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Clinton Announces New Sanctions for North Korea

By John D. Banusiewicz
American Forces Press Service

SEOUL, South Korea, July 21, 2010 – Secretary of State Hillary Rodham Clinton today announced new measures designed to bolster efforts to prevent North Korean weapons proliferation, curb the illicit activities that fund its weapons programs and discourage further provocative actions. Video

Clinton announced the measures here during a news conference following today’s “2-plus-2 Talks,” in which she and Defense Secretary Robert M. Gates met with South Korean Foreign Minister Yu Myung-hwan and Defense Minister Kim Tae-young to discuss a broad range of issues.

The sanctions, Clinton said, strengthen enforcement of two United Nations Security Council resolutions by taking aim globally at individuals and entities that fund or facilitate North Korea’s proliferation activities.

“Let me stress that these measures are not directed at the people of North Korea, who have suffered too long due to the misguided and malign priorities of their government,” she said. “They are directed at the destabilizing, illicit and provocative policies pursued by that government.”

Clinton said North Korea can achieve the security and international acceptance it seeks by halting its belligerent and threatening behavior and by taking irreversible steps to fulfill its commitment to jettison its nuclear arms program and comply with international law. In that case, she said, sanctions would be lifted, North Korea would receive energy assistance and other economic help, U.S.-North Korean relations would be normalized, and a permanent peace agreement would replace the current armistice on the Korean peninsula.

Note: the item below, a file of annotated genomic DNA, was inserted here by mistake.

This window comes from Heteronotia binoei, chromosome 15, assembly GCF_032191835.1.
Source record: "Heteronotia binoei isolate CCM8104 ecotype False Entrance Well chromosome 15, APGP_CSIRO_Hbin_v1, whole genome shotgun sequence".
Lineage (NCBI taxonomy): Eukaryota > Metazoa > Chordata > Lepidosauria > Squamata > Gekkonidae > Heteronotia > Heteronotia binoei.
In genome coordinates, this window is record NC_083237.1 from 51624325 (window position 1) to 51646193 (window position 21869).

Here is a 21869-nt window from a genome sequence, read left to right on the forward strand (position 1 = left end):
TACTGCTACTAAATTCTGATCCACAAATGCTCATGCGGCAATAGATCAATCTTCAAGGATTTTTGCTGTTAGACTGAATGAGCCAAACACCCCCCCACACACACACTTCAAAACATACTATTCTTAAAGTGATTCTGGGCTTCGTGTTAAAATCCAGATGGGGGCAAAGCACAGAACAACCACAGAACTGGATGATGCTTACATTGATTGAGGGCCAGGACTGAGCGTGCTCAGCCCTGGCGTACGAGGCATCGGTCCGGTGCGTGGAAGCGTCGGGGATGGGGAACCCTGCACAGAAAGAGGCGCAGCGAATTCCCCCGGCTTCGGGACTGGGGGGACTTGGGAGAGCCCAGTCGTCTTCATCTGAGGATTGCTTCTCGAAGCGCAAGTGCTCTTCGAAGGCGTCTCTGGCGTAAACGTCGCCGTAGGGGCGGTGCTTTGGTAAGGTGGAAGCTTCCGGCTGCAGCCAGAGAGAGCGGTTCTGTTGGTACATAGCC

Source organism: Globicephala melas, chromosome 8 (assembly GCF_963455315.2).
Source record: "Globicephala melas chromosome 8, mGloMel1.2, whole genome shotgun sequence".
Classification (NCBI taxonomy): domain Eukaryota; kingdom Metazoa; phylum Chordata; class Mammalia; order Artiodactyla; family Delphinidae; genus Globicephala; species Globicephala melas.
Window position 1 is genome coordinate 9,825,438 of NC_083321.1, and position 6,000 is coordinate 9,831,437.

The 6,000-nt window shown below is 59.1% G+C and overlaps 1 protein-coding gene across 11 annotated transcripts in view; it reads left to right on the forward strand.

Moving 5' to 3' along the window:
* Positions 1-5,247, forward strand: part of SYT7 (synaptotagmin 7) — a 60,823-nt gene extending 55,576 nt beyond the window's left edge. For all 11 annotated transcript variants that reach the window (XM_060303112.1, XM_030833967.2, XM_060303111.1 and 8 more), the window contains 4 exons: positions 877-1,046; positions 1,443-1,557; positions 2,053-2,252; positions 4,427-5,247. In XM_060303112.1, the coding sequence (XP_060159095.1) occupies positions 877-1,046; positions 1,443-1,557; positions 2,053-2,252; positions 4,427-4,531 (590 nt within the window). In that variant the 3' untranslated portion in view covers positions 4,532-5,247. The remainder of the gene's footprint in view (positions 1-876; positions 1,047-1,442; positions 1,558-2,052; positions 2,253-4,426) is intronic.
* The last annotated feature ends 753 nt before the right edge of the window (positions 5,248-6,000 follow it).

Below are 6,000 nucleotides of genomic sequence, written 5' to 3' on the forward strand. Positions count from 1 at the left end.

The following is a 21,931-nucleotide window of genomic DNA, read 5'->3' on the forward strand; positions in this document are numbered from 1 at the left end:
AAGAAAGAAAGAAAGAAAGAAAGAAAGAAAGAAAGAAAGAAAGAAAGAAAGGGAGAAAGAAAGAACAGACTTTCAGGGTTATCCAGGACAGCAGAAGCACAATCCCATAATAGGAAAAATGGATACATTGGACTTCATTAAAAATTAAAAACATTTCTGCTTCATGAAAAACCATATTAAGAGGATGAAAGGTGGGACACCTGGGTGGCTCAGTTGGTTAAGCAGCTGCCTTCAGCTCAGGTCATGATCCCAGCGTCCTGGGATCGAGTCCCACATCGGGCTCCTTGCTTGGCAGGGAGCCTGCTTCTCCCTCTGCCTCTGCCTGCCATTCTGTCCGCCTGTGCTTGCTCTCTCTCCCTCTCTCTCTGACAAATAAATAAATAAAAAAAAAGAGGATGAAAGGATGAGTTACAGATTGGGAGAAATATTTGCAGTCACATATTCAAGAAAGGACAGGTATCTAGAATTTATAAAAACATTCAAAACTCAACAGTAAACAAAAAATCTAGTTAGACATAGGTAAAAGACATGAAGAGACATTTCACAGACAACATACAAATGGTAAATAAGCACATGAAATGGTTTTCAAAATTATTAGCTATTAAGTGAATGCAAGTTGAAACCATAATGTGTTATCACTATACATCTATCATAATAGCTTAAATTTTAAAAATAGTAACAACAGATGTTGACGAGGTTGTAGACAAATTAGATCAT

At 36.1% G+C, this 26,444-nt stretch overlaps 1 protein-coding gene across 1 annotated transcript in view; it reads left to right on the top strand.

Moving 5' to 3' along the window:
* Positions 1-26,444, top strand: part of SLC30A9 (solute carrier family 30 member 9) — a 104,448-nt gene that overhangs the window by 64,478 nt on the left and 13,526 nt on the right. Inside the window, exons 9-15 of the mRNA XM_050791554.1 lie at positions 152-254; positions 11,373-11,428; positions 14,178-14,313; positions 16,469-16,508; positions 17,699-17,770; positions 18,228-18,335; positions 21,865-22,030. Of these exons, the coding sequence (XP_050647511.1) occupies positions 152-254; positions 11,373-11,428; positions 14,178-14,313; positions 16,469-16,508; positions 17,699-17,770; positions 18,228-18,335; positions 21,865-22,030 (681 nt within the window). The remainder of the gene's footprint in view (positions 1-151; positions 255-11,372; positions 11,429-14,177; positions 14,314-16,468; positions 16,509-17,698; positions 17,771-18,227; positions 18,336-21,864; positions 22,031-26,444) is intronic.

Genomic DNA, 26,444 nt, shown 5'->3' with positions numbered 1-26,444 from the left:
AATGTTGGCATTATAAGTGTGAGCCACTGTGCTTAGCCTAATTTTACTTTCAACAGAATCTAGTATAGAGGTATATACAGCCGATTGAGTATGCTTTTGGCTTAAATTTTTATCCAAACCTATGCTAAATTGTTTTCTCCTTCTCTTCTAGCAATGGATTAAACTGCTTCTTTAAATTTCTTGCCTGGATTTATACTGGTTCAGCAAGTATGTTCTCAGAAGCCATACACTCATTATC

“But as long as the North Korean leadership takes a different choice – continuing provocation, defiance and belligerence – it will continue to suffer the consequences,” Clinton said.

South Korean Foreign Minister Yu Myung-hwan, speaking through an interpreter at the news conference, said today’s talks were “far-reaching and in-depth,” touching on security, the strength of the U.S.-South Korean alliance, North Korea, and regional and global cooperation.

The talks included a briefing on progress in developing a plan for operational wartime control of all forces on the Korean peninsula to transfer to the South Korean military by December 2015, Yu said. The final plan will be produced in time for a U.S.-South Korean consultative meeting scheduled in October, he added.

The four leaders also approved a plan for upcoming military combined exercises involving U.S. and South Korean forces, Yu said, and they observed that the U.S.-South Korea alliance is emerging as a global partnership, as evidenced by close cooperation in reconstruction and stabilization in places such as Afghanistan and Haiti.

“Both sides noted that today’s meeting was very productive and useful in furthering the development of a strategic [U.S. South Korean] alliance,” Yu said, “and decided to consider holding further foreign and defense ministers meetings as necessary.”

Asked if he believes new North Korean attacks are imminent and whether the upcoming military exercises might provoke North Korea rather than deter it from aggression, Gates said the potential succession process for North Korean leader Kim Jong-il, who reportedly is seriously ill, is a factor, and he noted North Korea’s sinking of the freighter Cheonan in March that killed 46 South Korean sailors as one example that shows vigilance is necessary.

“There has been some indication over the last number of months that as the succession process gets under way in the North that there might be provocations,” Gates said, “particularly since the sinking of the Cheonan. … I think taking steps that further strengthen deterrence and also demonstrate our determination not to be intimidated are very important.

“Yesterday we briefed in some detail on the first exercise that will take place beginning in a week or so,” he continued, “and we have re-committed to the fact that we will continue these bilateral exercises, that we will conduct them both in the East Sea and the West Sea.”

The exercises also send a message that the U.S.-South Korean alliance is very strong and very close, and that the two nations will act together going forward in deterring further provocations, the secretary added.

Later, South Korean President Lee Myung-bak hosted a dinner for Clinton and Gates at the Blue House, his official residence.

 

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Biographies:
Hillary Rodham Clinton
Robert M. Gates

Related Sites:
Special Report: Travels With Gates



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